rvanand1 Started The Discussion:
Hi,
Am aware that the Day of Election has to be a paid holiday per the Act. My question to you is, we are a company into KPO with Daily Deliverables to clients across the globe. In this situation, is there an option to run the shift during the polling time to meet the client's deliverables.
6th April 2011 From India, Madras

hi,
It s holiday with wages, The election commissioner declared. That news has come in the hindu news on 06.04.2011, page 4. As well as G.O. also there.
Anything else reg. pls email to
6th April 2011 From India, Madras
This is long pending debate whether a holiday is required on the day of election. In my opinion, it is absolutely waste of time to have a whole day to be declared as holiday.
In our earlier organization, we used to give two hours permission during that day. Employees have option to come 2 hours late in the morning or go 2 hours early in the evening hours. They can even go in the middle of the day too.
Why can't Government think to have this election on Sunday otherwise.
Balaji
7th April 2011 From India, Madras
Come on Balaji
Its about choosing a leader or a group to decide our lifestyle for the next few years
their policies plans orders would definitely make a hell lot of difference
Having a day off would help to avoid unnecessary mis use of voting opportunity
to give an example my colleague came to work in Bangalore and went to vote at 4 pm and found someone has already used his chance. lets avoid this type of issues and vote.
7th April 2011 From India, Madras
The election day is not a declared holiday.
If you have alternate information, I would appreciate a link to the notification.
In any case, its not a national holiday so you can work on that day.
The law requires you to allow employees to cast their vote. Polling booths start at 7am. Anyone who needs to vote can do so at that time. We allow anyone who has voted (mark on finger required) to come in late by up to 2 hours.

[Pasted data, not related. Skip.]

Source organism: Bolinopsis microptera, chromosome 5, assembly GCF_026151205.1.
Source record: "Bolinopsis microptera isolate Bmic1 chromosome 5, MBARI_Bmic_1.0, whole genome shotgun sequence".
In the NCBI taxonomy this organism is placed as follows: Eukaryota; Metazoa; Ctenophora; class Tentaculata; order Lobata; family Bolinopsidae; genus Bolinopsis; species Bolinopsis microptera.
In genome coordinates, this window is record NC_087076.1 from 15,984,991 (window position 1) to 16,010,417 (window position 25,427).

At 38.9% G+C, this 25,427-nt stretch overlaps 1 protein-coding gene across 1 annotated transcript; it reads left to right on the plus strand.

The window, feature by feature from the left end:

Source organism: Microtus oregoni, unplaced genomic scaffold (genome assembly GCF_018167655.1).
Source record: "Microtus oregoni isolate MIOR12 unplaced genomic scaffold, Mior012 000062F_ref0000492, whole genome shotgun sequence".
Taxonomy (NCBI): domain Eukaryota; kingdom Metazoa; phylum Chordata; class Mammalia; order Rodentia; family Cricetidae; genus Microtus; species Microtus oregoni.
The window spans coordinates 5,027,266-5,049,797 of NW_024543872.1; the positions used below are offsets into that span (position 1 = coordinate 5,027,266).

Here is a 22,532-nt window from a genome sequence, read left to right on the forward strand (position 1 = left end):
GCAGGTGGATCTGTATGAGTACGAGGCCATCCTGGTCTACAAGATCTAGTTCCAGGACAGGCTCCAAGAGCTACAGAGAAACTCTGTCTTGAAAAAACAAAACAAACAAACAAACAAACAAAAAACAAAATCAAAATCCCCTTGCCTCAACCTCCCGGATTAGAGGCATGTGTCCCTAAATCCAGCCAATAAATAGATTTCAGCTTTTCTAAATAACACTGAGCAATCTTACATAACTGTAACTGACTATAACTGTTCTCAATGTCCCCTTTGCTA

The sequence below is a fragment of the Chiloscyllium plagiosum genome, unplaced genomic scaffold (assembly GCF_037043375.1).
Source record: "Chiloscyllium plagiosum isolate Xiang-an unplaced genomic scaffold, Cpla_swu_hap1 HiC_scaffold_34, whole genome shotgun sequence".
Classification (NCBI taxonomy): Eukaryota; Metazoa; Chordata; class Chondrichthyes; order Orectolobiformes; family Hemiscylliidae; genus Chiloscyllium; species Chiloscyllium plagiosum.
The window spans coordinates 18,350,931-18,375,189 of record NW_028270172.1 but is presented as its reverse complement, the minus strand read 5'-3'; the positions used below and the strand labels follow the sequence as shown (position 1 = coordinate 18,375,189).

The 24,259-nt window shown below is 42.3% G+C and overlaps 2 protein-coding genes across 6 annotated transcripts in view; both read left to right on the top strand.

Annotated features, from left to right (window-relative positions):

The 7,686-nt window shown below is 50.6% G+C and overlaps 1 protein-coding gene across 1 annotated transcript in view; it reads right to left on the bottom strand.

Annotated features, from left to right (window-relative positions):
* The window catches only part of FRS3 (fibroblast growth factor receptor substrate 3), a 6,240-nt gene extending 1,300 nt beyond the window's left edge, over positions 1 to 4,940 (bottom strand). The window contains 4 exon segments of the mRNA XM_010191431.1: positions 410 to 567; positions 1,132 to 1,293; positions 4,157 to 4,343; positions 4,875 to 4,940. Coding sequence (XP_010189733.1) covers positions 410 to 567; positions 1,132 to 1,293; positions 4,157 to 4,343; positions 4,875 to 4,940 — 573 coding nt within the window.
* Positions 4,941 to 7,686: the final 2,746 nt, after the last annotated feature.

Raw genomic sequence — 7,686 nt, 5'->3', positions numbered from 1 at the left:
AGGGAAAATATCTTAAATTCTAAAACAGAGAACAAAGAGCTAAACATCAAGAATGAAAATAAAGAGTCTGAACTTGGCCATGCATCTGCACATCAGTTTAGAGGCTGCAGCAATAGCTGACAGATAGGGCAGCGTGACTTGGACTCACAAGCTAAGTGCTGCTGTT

7th April 2011 From India, Mumbai
Dear Antony
Yes, it is everyone's responsibility to select their leader. And it is the responsibility of the every citizen of India to cast their vote.
But, someone goes at 4.00 o' clock and finds his vote is already made, means this is system failure. We have no fool-proof system to check the voter is the authentic person. There is no gurantee in the current system even if you declare holiday that your vote has not been cast by someone.
It is a matter of paid leave declared for IPL and nothing more.
Balaji
8th April 2011 From India, Madras
Dear All, Please find the attached Scan copy of Declared holiday on April 13th 2011.This is for your reference. Warm Regards, Mohan.M.S
8th April 2011 From India, Madras
Attached Images
File Type: jpg Holiday.jpg (91.1 KB, 562 views)
Dear Friends,

Government has declared April 13th as paid holiday. The labor department has announced to all the employers to declare a paid holiday on poll day as per section 135B of the Representation of People's Act. The same has been published in Hindu paper on April 06, 2011 - Page No : 4. Herewith am attaching the GO for your reference. However working on Election day is bit risky but again i see many companies who continue working.


- Babu


8th April 2011 From India, Madras
Attached Files
File Type: pdf Public holiday.pdf (67.3 KB, 846 views)
Being a Paid Holiday, you are allowed to engage employees as per your need to work on that day. they can avail the leave on some other day as compensation. Also, they should be given permission for an hour or so, to cast their votes.
Renuka
10th April 2011 From India
Dear All
Direction has been given by Commissioner of Labour Tamil Nadu, it is mandatory on the part of every employer in Tamil Nadu to grant a holiday with wages on 17-Oct-11 and 19-Oct-11 to every person employed by them.
Therefore, the employers of Shops & Establishments are required to grant holiday with wages on date of poll to their employees entitled to vote at local body election.
13th October 2011 From India, Madras
Attached Files
File Type: pdf LBE holiday notice from Lobour office.pdf (365.2 KB, 150 views)
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